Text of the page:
Thursday, 15 October 2015

Stephen Fry, Sexy Words and a Bundle of Autumn Roses

Some words are more fun to say than others. I have yet to meet the person who can say that flirty kiss of a word “plinth” without sounding sexy (which makes buying a kitchen more fun than it should be). Miranda Hart apparently savours a “slash” and Stephen Fry allegedly relishes a “bundle”. I, on the other hand, enjoy raising my eyebrows, outstretching my arms, bowing my head, and indulging myself in that glorious musical tongue-roller of a word with the cheeky staccato ending: "remontant" (it's even better when you curtsy as if you've just enjoyed a jolly good Gavotte).

It’s not just great fun to say. This word describes one of the more alluring characteristics of plants: their ability to flower more than once in a season. It is used particularly in conjunction with roses; and at this time of year, remontancy (not such a fun word to say) is more obvious than ever. 

'Souvenir de Saint Anne’s' is a very highly scented bourbon rose which is attractive to bees. I actually think that it looks better now than it did in summer.

Rosa 'Souvenir de Saint Anne's'
Rosa MacMillan Nurse has flowered all summer long and is showing no sign of stopping. It is scented, very disease resistant and tolerates some shade, which is as well, since it doesn't get any sun in my garden until lunch. This modern shrub rose is said to attract bees and other wildlife. I haven’t seen many bees visiting the flowers; they look quite hard work for a bee and in any case, the bees are probably sidetracked by the rose's underplanting of Nepeta racemosa 'Walker's Low'. If you live outside the UK, you might not have heard of our wonderful MacMillan Nurses. These specialist palliative care nurses who support those affected by cancer are funded by the charity, MacMillan Cancer Support.

Rosa MacMillan Nurse = 'Beamac'
Another scented modern shrub rose is 'Rose Ball'. Clusters of powder pink blooms have been adorning one of our sunnier borders all summer long. It is attractive to bees and is still flowering beautifully.

Rosa 'Rose Ball'
Rosa x odorata is a very old China rose. It is highly fragrant, tolerates some shade and is attractive to bees.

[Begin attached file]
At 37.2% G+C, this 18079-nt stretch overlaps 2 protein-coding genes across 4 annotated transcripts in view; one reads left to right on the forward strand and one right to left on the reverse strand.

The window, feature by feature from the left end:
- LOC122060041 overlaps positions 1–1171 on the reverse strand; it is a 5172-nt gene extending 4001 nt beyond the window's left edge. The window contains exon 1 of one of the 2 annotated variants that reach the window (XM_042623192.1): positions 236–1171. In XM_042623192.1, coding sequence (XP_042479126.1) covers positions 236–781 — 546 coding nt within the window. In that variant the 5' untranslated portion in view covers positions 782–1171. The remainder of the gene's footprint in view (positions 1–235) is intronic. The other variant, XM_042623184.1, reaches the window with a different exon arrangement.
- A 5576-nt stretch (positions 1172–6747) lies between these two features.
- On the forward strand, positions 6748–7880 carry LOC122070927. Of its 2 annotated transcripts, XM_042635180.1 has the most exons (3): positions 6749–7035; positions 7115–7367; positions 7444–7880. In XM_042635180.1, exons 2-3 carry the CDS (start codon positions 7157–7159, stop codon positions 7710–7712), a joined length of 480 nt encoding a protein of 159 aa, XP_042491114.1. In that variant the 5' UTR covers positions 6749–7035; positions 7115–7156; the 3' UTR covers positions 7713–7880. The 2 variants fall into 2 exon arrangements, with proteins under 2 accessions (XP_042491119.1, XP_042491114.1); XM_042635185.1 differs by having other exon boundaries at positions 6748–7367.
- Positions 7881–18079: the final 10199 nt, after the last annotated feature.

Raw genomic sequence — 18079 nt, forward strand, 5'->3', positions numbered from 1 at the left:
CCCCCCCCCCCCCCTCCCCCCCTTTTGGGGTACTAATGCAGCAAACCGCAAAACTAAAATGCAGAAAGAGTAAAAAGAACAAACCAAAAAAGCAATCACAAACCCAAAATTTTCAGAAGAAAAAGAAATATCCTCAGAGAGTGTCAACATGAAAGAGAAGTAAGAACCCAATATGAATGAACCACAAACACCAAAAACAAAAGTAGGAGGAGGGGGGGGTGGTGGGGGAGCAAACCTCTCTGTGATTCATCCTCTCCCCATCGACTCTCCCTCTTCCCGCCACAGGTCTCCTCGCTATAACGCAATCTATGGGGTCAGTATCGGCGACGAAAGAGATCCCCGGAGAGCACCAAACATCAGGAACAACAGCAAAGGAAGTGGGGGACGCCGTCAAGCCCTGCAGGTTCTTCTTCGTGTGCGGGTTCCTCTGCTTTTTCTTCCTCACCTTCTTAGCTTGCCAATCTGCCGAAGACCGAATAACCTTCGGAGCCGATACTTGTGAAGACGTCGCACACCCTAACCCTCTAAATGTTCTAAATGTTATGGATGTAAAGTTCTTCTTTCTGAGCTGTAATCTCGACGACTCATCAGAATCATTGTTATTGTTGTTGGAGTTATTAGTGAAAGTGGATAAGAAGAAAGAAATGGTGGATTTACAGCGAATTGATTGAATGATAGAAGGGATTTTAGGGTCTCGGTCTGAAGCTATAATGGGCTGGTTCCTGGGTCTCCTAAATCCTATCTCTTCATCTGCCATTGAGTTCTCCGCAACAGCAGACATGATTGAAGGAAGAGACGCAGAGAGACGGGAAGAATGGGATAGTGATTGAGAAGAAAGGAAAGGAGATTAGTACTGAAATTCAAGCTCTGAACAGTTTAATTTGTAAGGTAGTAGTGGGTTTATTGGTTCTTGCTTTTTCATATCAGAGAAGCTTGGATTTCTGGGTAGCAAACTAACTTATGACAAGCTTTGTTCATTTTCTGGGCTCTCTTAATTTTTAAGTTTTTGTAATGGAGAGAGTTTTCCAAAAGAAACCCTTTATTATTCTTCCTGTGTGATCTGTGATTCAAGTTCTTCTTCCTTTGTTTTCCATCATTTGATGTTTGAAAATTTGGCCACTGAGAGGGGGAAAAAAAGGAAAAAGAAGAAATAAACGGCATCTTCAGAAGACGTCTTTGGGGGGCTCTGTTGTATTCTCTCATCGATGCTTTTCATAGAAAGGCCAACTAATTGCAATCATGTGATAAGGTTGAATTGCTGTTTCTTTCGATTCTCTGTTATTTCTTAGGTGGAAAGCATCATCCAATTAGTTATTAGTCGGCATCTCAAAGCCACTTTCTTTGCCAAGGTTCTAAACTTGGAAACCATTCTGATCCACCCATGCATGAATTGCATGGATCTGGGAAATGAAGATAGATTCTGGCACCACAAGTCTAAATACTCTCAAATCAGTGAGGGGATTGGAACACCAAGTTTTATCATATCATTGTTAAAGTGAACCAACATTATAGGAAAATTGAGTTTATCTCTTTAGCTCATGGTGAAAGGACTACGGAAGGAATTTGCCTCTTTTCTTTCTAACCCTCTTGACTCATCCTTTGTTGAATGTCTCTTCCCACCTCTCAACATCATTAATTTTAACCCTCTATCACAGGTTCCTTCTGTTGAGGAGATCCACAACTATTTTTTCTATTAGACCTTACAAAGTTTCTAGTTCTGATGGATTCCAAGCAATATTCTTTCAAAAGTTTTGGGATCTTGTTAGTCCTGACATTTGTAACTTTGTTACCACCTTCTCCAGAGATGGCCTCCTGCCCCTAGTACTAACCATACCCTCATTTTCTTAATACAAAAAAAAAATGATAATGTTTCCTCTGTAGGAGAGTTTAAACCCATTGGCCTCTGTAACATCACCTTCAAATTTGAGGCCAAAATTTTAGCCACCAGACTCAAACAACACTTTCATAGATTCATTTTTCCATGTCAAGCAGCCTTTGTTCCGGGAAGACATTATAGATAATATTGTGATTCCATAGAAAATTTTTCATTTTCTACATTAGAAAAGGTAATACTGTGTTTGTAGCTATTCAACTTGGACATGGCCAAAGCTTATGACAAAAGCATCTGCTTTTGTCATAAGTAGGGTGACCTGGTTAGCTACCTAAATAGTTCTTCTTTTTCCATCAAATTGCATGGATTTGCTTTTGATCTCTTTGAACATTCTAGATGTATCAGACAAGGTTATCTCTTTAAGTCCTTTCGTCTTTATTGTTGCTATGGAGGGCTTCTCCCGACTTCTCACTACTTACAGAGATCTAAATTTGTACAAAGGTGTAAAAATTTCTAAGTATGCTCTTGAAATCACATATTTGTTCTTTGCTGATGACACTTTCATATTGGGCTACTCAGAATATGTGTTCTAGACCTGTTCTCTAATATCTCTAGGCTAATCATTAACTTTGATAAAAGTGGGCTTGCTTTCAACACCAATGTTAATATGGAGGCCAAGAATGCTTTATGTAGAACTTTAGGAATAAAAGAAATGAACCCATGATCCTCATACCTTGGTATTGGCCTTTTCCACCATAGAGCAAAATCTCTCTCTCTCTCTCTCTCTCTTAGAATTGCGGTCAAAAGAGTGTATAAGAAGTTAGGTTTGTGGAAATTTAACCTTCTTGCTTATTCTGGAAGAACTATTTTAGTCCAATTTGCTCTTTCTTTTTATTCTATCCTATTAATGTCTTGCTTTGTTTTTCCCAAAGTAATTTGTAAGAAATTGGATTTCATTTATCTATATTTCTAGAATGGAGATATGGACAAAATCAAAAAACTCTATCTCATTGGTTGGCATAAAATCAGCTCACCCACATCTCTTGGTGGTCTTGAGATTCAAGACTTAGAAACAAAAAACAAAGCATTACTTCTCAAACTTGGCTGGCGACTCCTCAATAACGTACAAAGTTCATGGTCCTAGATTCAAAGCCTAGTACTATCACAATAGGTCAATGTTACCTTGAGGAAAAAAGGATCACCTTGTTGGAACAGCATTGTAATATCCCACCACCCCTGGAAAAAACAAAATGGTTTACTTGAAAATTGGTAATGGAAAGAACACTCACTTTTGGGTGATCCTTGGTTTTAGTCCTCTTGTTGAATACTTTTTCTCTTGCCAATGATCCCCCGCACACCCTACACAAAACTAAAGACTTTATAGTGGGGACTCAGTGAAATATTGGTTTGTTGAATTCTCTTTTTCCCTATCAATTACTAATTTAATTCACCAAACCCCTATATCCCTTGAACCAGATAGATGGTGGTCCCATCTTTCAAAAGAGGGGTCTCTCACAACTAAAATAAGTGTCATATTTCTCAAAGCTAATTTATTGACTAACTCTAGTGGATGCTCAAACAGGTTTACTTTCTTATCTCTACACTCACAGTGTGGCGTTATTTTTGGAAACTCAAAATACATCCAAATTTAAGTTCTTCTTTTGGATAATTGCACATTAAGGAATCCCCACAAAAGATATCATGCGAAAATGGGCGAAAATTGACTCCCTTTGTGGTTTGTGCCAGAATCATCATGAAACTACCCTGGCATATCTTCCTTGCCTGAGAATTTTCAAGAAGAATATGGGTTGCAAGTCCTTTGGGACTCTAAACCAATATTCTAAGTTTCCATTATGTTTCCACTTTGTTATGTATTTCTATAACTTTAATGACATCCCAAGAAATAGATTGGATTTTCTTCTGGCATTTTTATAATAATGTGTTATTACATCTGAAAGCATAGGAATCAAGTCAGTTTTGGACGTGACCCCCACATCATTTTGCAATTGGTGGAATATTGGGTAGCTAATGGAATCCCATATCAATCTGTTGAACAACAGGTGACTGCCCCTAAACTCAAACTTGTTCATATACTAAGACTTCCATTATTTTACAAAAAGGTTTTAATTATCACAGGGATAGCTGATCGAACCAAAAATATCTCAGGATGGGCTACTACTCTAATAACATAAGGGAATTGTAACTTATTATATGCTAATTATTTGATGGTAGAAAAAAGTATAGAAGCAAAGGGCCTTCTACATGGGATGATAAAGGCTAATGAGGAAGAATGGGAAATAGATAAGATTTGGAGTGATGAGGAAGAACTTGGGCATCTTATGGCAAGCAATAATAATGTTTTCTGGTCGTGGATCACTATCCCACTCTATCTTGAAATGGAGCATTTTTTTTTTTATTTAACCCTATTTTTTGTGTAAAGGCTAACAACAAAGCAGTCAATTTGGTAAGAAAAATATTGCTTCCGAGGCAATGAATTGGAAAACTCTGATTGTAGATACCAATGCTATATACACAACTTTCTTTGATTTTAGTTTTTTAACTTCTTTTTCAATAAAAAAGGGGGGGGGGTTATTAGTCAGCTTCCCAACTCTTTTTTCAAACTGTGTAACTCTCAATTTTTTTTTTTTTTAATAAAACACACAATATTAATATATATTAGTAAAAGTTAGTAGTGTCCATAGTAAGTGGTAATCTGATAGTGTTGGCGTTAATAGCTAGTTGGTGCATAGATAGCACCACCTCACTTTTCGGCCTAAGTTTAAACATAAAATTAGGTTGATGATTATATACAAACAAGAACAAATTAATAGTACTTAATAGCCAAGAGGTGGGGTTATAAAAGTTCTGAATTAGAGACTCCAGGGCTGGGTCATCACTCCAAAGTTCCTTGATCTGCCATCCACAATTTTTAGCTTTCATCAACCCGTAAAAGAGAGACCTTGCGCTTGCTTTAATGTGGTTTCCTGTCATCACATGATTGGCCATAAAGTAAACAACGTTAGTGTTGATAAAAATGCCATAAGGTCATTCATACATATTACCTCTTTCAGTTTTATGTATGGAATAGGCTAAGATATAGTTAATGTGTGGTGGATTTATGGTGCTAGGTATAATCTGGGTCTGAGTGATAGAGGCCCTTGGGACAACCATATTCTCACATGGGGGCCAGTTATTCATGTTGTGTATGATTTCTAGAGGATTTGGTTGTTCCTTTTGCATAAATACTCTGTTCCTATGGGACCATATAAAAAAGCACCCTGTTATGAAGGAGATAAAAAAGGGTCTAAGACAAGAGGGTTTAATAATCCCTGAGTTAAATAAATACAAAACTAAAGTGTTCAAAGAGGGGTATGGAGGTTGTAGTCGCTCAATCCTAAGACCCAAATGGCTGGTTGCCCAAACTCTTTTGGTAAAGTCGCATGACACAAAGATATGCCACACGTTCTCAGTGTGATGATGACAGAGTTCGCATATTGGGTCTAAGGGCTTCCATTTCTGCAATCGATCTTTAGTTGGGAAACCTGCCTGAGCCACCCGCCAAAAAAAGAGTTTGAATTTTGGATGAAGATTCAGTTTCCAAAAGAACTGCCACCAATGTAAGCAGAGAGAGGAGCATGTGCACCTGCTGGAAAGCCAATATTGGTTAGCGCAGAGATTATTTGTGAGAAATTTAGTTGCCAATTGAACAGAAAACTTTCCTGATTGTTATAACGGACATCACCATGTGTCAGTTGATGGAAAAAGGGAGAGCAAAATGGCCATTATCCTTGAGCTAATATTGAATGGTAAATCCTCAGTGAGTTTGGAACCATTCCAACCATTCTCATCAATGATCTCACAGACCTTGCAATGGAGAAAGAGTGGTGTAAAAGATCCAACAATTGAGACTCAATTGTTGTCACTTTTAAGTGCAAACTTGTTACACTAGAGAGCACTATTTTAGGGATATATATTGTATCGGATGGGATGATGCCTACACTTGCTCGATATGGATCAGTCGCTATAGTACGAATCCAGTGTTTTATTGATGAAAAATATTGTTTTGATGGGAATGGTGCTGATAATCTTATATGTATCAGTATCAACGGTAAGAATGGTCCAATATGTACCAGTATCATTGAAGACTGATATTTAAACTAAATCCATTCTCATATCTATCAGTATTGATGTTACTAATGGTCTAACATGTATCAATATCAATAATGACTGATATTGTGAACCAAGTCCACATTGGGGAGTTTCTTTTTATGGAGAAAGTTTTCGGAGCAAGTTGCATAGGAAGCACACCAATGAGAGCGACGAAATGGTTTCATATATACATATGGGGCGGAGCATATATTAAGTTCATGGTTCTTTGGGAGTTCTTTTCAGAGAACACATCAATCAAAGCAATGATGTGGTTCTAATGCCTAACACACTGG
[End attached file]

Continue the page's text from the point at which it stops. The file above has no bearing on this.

Rosa x odorata
Elsewhere in the garden, rich autumnal hues reign, but in the borders where roses mingle with gentle blues, there is the sense of an English garden preserved in summer. I love these roses for helping to make October look like June. I also love them because they are giving me plenty of opportunity to indulge in saying my favourite word. Go on… you know you want to. Arms stretched, curtsy and... "remontant". 

I am linking to Garden Bloggers' Bloom Day, which is hosted by May Dreams Gardens. It's well worth a visit to see what is flowering around the globe at the moment

For more info on MacMillan Cancer Support:

Wednesday, 7 October 2015

Gardening for Wildlife in a Courtyard

Sometimes a place looks as inhospitable to wildlife as it is possible to be. When I started work on converting a boar pen into a courtyard last year, there was little to recommend it to our wilder friends. 

You can just see our front door on the right. Welcoming, isn't it?
The 17th century threshing barn which formed one wall to the boar pen was converted into our home, and the farmyard is in the process of becoming a garden. A biodiversity survey undertaken prior to the build concluded rather damningly that "this barn site proved to have quite a low Biodiversity presence and potential". I immediately decided that I would garden with wildlife in mind to see if it could make a difference.

Looking down from the barn to the courtyard. The doors lead
 to piggeries (now rooms)
I did wonder if a courtyard was capable of attracting much wildlife. This area is treated like part of our house as there are rooms around it which all require access. Paving is a necessity here, but it didn't all need to be paved so some concrete was removed to create borders.  

                  Spring 2015
Having barrowed in a load of topsoil, I popped in plants which would be particularly attractive to pollinators; and guess what? The plants did their job. Walking along the garden path is a joy because of all the butterflies and bees. 

I might have selected plants for pollinators, but other wild friends had their own ideas. Acanthus mollis proved to have broad wildlife credentials. A magnet for pollinators in summer and a hiding place for minibeasts in autumn (I don't cut back the flower stems as they make superb bug hotels), it also provided valuable cover for this young lady who hatched 11 ducklings under its lush foliage.

The courtyard now has a rather splendid resident newt and we are being visited by an increasing number of birds, including a cheeky pied wagtail which frequently perches on my office door handle. 

This is a very new garden. I still haven't finished planting it, yet it is already attracting a range of creatures. The farmyard might once have had quite a low biodiversity presence, but even the most unlikely places can become a haven for wildlife.

Lavandula x intermedia 'Sussex' in the courtyard

I am linking this post to Wildlife Wednesday at Why not pop over there to see some beautiful photos of wildlife in gardens elsewhere on our wonderfully diverse planet?